- July 22, 2017
- Clayton Rice, Q.C.
The Five Eyes (FVEY) is a signals intelligence (SIGINT) alliance comprised of the United States, the United Kingdom, Canada, Australia and New Zealand. During the Cold War the ECHELON surveillance system was developed by the Five Eyes nations to monitor the communications of the former Soviet Union and Eastern Bloc. It is now used to monitor communications on the Internet. Former US National Security Agency contractor Edward Snowden has described the Five Eyes as a “supra-national intelligence organization that doesn’t answer to the known laws of its own countries.”
The origins of the alliance date back to World War II and the United Kingdom-United States Communication Intelligence Agreement (UKUSA Agreement) of 1946 by which the signatories agreed to the “presumption of unrestricted exchange of signals intelligence” as well as the methods and techniques relating to signals intelligence operations. The 1955 revision of the agreement is the most recent version that is publicly available. The Five Eyes, then, operates in the shadows. According to a post to the web site of Privacy International, a London based nongovernmental organization, titled The Five Eyes, here is what we know:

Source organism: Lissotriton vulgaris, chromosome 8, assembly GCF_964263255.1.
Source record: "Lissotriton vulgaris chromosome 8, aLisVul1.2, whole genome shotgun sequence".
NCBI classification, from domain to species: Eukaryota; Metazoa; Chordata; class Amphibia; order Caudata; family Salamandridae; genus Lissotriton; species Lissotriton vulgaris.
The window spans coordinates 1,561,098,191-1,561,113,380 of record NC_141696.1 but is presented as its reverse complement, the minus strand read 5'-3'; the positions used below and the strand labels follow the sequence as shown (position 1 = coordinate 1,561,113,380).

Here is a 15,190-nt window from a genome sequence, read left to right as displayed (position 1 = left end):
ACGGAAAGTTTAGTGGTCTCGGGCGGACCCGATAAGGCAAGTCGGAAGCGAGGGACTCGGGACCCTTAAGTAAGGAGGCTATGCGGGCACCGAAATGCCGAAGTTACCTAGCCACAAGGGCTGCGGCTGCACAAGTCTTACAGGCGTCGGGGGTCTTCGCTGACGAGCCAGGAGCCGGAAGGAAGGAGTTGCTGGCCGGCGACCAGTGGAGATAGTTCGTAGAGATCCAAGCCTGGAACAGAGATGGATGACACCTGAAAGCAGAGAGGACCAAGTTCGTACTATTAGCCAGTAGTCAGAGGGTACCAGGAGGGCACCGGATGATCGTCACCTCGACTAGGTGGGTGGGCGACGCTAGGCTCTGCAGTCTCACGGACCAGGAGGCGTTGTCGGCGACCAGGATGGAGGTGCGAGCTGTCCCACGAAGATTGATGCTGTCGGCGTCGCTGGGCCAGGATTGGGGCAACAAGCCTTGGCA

“[U]nder the agreement interception, collection, acquisition, analysis, and decryption is conducted by each of the State parties in their respective parts of the globe, and all intelligence information is shared by default. The agreement is wide in scope and establishes jointly-run operations centres where operatives from multiple intelligence agencies of the Five Eyes States work alongside each other. Further, tasks are decided between SIGINT agencies, ensuring that the Five Eyes alliance is far more than a set of principles of collaboration. The level of cooperation under the agreement is so complete that the national product is often indistinguishable.”
But the shrouding of Five Eyes SIGINT may be about to change.
On July 5, 2017, Privacy International commenced an action under the US Freedom of Information Act (FOIA), 5 USC s. 552, in the United States District Court for the District of Columbia styled as Privacy International v National Security Agency, Office of the Director of National Intelligence, Department of State, and National Archives and Records Administration, Case 1:7-cv-01324, seeking declaratory and injunctive relief. I will give you six extracts from the Complaint that highlight (1) the difference between communication in the Cold War era and the digital age and (2) the nature of the information sought.
1. The Internet